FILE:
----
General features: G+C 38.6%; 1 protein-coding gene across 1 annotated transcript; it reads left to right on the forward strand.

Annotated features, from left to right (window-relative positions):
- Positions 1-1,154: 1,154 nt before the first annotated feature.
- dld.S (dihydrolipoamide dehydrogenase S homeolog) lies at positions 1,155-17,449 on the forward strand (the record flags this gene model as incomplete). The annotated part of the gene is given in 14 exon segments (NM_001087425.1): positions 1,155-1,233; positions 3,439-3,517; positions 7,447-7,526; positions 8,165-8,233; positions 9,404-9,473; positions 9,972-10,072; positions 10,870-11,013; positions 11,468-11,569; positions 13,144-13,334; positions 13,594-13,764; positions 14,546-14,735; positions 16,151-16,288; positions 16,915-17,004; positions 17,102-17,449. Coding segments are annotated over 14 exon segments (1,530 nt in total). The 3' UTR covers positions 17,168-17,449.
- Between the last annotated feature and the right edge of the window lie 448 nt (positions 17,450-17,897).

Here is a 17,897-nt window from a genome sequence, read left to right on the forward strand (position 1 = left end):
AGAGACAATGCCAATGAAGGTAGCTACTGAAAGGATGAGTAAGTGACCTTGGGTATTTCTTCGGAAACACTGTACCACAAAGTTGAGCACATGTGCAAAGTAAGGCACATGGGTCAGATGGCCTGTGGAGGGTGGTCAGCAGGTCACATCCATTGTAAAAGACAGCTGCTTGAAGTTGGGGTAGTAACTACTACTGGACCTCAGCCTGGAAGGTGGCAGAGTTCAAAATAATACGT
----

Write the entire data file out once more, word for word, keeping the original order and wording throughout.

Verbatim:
General features: G+C 38.6%; 1 protein-coding gene across 1 annotated transcript; it reads left to right on the forward strand.

Annotated features, from left to right (window-relative positions):
- Positions 1-1,154: 1,154 nt before the first annotated feature.
- dld.S (dihydrolipoamide dehydrogenase S homeolog) lies at positions 1,155-17,449 on the forward strand (the record flags this gene model as incomplete). The annotated part of the gene is given in 14 exon segments (NM_001087425.1): positions 1,155-1,233; positions 3,439-3,517; positions 7,447-7,526; positions 8,165-8,233; positions 9,404-9,473; positions 9,972-10,072; positions 10,870-11,013; positions 11,468-11,569; positions 13,144-13,334; positions 13,594-13,764; positions 14,546-14,735; positions 16,151-16,288; positions 16,915-17,004; positions 17,102-17,449. Coding segments are annotated over 14 exon segments (1,530 nt in total). The 3' UTR covers positions 17,168-17,449.
- Between the last annotated feature and the right edge of the window lie 448 nt (positions 17,450-17,897).

Here is a 17,897-nt window from a genome sequence, read left to right on the forward strand (position 1 = left end):
AGAGACAATGCCAATGAAGGTAGCTACTGAAAGGATGAGTAAGTGACCTTGGGTATTTCTTCGGAAACACTGTACCACAAAGTTGAGCACATGTGCAAAGTAAGGCACATGGGTCAGATGGCCTGTGGAGGGTGGTCAGCAGGTCACATCCATTGTAAAAGACAGCTGCTTGAAGTTGGGGTAGTAACTACTACTGGACCTCAGCCTGGAAGGTGGCAGAGTTCAAAATAATACGT